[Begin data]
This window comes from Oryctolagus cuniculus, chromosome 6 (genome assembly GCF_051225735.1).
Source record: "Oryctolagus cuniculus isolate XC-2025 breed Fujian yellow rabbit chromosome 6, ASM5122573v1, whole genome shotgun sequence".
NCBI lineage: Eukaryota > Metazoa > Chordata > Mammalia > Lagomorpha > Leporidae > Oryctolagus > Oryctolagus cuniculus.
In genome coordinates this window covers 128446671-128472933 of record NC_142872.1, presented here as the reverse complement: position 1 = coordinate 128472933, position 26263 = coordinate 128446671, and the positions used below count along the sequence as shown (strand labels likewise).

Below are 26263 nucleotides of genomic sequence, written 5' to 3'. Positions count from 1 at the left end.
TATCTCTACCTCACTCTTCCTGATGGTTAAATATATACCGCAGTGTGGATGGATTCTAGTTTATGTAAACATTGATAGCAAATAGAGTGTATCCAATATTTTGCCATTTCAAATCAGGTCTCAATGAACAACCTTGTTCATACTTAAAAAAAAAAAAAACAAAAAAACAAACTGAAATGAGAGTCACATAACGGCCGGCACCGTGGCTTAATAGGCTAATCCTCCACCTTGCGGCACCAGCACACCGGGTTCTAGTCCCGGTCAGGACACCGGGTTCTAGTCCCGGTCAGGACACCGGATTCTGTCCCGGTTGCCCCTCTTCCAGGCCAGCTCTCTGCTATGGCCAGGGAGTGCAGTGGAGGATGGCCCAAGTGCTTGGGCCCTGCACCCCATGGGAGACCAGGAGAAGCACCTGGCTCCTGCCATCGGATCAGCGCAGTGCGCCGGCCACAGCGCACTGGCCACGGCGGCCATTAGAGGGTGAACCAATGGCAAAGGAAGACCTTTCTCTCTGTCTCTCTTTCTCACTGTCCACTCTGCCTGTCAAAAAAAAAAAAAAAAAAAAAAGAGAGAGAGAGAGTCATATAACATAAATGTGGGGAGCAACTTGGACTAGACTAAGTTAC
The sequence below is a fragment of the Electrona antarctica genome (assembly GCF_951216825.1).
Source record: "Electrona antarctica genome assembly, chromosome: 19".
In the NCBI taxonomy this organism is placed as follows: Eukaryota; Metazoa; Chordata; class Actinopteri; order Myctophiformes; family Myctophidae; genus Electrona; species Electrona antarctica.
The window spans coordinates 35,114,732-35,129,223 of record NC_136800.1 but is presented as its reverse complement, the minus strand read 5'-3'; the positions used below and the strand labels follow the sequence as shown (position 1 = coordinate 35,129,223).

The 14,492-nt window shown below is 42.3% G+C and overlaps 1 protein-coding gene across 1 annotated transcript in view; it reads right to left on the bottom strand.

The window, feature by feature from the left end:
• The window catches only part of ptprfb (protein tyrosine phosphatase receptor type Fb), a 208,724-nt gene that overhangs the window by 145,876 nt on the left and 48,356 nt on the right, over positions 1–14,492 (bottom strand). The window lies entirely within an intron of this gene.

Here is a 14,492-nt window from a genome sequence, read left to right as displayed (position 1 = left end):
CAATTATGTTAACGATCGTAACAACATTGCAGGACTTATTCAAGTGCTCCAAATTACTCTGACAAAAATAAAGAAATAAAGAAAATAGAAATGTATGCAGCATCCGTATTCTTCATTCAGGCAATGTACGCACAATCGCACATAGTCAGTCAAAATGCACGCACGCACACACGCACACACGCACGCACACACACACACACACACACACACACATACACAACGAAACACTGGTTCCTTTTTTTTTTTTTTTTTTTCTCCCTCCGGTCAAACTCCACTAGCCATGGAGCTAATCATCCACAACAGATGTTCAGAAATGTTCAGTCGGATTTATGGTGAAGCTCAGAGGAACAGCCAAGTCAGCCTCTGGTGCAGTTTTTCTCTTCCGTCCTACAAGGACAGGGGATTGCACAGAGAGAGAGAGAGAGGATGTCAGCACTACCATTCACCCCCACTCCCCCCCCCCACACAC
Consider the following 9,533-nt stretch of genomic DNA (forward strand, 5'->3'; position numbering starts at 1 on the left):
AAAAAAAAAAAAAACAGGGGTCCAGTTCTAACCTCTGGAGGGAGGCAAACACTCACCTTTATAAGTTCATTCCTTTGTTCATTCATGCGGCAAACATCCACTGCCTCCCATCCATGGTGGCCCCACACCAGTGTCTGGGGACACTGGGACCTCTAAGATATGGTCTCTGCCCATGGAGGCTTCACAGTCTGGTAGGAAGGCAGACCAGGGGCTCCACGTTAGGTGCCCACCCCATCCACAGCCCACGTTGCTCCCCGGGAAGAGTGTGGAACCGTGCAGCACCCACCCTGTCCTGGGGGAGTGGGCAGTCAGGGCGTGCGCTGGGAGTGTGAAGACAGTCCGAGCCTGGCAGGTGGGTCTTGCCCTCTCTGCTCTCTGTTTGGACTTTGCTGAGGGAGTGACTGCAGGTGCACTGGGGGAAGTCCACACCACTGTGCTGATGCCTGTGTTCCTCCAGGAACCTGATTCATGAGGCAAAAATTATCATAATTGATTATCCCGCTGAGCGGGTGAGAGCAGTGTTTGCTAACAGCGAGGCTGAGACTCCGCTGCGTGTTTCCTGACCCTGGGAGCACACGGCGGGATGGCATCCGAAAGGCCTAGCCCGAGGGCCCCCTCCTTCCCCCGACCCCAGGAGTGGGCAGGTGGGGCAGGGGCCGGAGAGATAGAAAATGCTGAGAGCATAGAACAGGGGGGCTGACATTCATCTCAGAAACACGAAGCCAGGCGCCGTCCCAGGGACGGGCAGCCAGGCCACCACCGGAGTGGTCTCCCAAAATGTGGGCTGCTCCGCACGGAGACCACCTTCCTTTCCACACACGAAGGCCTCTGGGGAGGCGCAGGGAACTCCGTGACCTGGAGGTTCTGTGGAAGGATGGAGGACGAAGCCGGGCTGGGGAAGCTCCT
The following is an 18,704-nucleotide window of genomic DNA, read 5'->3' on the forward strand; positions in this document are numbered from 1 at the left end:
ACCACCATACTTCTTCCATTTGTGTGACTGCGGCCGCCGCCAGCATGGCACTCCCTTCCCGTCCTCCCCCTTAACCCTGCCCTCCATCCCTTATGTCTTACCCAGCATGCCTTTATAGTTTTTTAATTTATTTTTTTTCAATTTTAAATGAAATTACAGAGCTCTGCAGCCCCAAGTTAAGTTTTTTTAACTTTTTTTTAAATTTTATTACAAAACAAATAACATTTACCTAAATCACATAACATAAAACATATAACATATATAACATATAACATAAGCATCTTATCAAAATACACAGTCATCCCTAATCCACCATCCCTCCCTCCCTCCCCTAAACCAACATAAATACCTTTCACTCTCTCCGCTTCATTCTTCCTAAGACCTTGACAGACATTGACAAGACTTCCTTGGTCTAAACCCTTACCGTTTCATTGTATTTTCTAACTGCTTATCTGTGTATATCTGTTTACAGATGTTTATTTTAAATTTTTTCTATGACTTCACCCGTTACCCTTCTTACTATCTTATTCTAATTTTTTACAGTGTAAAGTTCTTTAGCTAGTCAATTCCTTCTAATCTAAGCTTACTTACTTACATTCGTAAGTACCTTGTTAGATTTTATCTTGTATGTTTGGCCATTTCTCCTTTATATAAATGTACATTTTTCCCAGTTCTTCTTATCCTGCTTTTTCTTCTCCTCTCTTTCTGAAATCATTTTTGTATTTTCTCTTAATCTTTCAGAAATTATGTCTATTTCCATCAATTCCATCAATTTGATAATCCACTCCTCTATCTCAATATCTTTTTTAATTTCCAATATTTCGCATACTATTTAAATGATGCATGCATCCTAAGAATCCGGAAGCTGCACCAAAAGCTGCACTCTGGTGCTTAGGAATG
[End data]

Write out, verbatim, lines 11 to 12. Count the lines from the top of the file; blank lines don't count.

The 14,492-nt window shown below is 42.3% G+C and overlaps 1 protein-coding gene across 1 annotated transcript in view; it reads right to left on the bottom strand.

The window, feature by feature from the left end: